:group 'org-roam
  :type 'boolean)

Correcting my error. roam links use only the ID as a destination.

But you can use any use an ID for a destination that does not exist if you want to create that “future link”. Then when you follow it, org-roam will ask you for the template to use for this new node, create that node with the ID that you specified.

When you save this new node, the link to it will no longer be dangling (and still use a meaningful id).

How does it use ID?

(defun org-roam-link-follow-link (title-or-alias)

It defines itself to accept title-or-alias.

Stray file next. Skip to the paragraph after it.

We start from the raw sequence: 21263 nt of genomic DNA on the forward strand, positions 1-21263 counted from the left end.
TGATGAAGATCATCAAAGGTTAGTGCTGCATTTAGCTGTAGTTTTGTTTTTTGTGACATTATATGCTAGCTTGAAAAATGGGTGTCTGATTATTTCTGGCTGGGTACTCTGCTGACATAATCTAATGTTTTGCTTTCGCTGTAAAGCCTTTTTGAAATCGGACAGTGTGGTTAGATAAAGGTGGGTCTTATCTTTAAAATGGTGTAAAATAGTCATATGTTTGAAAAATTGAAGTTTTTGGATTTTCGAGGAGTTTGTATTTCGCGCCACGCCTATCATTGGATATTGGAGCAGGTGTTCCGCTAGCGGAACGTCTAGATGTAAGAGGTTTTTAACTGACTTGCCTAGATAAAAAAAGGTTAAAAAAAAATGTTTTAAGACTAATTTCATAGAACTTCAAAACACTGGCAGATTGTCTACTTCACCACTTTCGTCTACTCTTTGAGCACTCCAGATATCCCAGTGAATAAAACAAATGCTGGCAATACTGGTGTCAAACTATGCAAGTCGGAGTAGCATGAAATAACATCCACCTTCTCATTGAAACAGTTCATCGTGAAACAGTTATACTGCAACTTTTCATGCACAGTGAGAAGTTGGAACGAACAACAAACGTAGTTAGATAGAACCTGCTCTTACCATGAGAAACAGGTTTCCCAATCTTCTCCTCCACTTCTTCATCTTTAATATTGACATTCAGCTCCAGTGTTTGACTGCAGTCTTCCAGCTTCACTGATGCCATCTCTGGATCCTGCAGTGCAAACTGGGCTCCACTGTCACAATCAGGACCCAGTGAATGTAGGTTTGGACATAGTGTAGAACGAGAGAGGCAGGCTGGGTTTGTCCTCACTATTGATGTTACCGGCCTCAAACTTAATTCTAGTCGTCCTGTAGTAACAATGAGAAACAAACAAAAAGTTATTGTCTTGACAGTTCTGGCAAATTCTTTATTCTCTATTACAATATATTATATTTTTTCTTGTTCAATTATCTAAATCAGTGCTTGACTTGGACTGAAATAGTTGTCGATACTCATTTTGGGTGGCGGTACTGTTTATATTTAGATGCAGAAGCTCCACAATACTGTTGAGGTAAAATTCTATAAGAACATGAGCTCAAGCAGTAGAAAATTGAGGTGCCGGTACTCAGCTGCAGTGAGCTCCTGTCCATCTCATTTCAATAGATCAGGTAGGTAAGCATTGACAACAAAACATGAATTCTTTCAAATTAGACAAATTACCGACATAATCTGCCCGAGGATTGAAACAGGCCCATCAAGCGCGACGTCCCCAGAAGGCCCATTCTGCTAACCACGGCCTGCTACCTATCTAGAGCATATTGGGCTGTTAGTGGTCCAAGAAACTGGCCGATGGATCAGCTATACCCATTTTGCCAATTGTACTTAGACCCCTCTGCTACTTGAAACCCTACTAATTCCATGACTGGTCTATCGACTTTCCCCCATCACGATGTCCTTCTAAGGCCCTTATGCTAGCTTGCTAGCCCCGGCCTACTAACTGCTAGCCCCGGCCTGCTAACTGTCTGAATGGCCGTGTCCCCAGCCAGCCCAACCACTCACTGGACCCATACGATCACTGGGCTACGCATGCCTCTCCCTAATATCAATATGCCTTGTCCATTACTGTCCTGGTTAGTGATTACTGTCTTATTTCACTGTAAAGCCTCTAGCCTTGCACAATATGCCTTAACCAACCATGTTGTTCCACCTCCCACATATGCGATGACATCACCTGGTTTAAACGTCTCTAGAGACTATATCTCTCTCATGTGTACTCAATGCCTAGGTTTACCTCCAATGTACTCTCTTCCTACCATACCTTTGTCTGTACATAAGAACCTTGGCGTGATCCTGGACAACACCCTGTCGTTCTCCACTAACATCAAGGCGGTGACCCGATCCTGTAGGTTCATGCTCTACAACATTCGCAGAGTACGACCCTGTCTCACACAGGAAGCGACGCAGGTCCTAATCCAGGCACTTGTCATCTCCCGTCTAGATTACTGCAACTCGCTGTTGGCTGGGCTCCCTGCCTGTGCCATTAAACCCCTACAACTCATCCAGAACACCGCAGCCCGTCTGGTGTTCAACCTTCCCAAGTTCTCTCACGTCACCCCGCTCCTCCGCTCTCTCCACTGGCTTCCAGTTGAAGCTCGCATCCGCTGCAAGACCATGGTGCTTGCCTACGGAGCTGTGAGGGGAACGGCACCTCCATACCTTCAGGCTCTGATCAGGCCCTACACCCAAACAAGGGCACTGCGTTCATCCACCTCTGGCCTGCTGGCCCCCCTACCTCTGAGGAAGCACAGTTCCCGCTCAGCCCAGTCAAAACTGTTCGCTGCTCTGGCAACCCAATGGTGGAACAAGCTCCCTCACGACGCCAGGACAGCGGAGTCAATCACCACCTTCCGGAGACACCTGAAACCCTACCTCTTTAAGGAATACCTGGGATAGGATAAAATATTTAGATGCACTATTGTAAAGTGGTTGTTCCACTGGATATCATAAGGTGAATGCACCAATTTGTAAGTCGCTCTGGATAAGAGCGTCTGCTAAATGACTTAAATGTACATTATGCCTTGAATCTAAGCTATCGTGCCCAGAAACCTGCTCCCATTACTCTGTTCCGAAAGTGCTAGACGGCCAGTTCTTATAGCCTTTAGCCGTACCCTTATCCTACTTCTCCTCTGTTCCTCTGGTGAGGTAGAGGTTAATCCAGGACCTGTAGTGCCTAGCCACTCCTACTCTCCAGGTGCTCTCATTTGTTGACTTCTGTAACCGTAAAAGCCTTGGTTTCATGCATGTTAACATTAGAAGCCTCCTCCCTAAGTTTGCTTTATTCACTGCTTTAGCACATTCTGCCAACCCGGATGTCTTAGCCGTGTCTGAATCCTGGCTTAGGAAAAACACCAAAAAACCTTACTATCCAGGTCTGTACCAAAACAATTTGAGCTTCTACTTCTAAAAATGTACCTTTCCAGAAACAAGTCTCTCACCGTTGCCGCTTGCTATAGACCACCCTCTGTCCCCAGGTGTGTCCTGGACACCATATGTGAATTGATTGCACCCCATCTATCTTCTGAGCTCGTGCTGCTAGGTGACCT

I think it is better to simply send the user to the location of the link. If the user follows it, org-roam takes over and prompts to create a node with that ID.

If the user does not like the link, the user can replace it with a valid one, or remove it altogether.

But I see a very valid use case for your processing: changing a link that appears in many documents to a new destination everywhere it appears. that would be awesome.

I guess what I am saying is that there are different use cases that require different processing:

  1. Destination does not exist, create it.

  2. Replace a link destination (whether it exists or not) with a new destination everywhere it occurs.

  3. Destination does not exist, fix only this link.

I am starting to think you have not even tried the functions I gave – because the find-broken-link does exactly what you are saying…
Please try the functions atleast :sob:

The functions workflow exactly match what you are saying :sob: